Impact of Time Between Induction Chemotherapy and Complete Remission on Survival Outcomes in Patients With Acute Myeloid Leukemia


Ciftciler R., DEMİROĞLU H. , HAZNEDAROĞLU İ. C. , SAYINALP N. , AKSU S. , Ozcebe O., ...Daha Fazla

CLINICAL LYMPHOMA MYELOMA & LEUKEMIA, cilt.19, sa.11, ss.729-734, 2019 (SCI İndekslerine Giren Dergi) identifier identifier identifier

  • Yayın Türü: Makale / Tam Makale
  • Cilt numarası: 19 Konu: 11
  • Basım Tarihi: 2019
  • Doi Numarası: 10.1016/j.clml.2019.08.007
  • Dergi Adı: CLINICAL LYMPHOMA MYELOMA & LEUKEMIA
  • Sayfa Sayıları: ss.729-734

Özet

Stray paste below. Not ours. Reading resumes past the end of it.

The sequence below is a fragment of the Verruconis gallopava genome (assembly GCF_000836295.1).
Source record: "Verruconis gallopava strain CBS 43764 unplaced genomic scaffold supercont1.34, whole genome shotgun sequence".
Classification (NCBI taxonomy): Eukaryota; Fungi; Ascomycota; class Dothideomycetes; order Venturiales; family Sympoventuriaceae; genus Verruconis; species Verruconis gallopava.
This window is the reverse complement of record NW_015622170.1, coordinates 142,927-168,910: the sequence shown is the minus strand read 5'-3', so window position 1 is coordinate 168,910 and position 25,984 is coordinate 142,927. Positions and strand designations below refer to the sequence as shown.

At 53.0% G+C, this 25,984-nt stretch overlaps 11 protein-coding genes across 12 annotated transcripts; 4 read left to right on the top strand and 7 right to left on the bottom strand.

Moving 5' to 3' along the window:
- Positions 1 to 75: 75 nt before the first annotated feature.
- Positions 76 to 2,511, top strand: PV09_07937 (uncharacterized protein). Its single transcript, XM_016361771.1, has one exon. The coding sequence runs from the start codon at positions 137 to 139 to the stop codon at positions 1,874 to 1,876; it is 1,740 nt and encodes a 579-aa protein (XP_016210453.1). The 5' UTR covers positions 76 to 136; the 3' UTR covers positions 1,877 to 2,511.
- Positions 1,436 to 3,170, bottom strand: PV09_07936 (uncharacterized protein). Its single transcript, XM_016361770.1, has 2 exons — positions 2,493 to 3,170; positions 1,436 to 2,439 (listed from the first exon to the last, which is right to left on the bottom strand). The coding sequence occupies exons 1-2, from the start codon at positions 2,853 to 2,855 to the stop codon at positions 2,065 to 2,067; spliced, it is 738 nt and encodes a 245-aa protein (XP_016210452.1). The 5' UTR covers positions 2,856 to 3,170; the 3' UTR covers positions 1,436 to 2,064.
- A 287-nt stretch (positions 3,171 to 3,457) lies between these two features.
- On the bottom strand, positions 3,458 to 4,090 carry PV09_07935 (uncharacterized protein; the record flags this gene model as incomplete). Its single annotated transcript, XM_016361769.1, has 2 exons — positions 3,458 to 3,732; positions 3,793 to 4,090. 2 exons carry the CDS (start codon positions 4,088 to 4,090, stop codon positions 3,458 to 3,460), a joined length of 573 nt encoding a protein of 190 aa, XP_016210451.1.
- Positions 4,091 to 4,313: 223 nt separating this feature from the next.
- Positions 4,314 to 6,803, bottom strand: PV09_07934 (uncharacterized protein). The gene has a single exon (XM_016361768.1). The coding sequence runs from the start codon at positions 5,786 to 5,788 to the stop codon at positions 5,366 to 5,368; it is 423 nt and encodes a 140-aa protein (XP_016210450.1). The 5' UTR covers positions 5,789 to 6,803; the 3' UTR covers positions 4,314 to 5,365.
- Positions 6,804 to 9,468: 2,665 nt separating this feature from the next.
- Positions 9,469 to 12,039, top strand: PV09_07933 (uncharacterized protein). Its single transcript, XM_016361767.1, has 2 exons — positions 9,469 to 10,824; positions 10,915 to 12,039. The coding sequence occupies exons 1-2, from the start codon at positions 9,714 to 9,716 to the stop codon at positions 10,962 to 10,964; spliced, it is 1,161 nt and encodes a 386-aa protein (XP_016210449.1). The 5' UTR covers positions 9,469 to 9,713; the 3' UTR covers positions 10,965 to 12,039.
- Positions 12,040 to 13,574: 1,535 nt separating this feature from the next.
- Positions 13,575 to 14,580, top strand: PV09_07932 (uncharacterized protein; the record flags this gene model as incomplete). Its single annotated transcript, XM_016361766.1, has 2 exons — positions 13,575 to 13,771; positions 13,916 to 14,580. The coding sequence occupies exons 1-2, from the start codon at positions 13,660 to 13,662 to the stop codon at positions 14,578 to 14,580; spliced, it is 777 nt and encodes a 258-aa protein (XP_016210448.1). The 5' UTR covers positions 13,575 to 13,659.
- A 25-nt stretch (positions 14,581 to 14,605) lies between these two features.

Most patients with acute myeloid leukemia (AML) receive intensive induction chemotherapy toward obtaining a complete remission. In this study, we evaluated whether the time from induction chemotherapy to complete remission in patients with AML affects survival outcomes. This study showed that the time between induction chemotherapy and complete remission in patients with AML was effective on survival outcomes. Background: The majority of patients with acute myeloid leukemia (AML) receive intensive induction chemotherapy for obtaining a complete remission (CR). Despite consolidation chemotherapy and advances in allogeneic hematopoietic stem cell transplantation, most of these patients finally relapse and die from AML. The aim of this study is to determine the impact of duration of remission achievement on survival of patients with newly diagnosed AML who achieve CR after induction chemotherapy. Materials and Methods: We retrospectively analyzed patients with AML who received first induction chemotherapy between 2001 and 2018. Results: The 5-year overall survival for patients who had early remission after induction chemotherapy and patients who had delayed remission after induction chemotherapy were 83% (95% confidence interval [CI], 0.79-0.87) and 35% (95% CI, 0.31-0.39), respectively (P <.001). The 5-year disease-free survival for patients who had early remission after induction chemotherapy and patients who had delayed remission after induction chemotherapy were 81% (95% CI, 0.75-0.87) and 28% (95% CI, 0.210.35), respectively (P <.001). Conclusion: In conclusion, time to entering CR is a predictor factor of overall survival and disease-free survival for patients with newly diagnosed AML who achieve CR after first induction chemotherapy. Patients achieving CR only after a lengthy time (eg, more than 29 days) should be considered to have high relapse rate and should undergo allogeneic hematopoietic stem cell transplantation.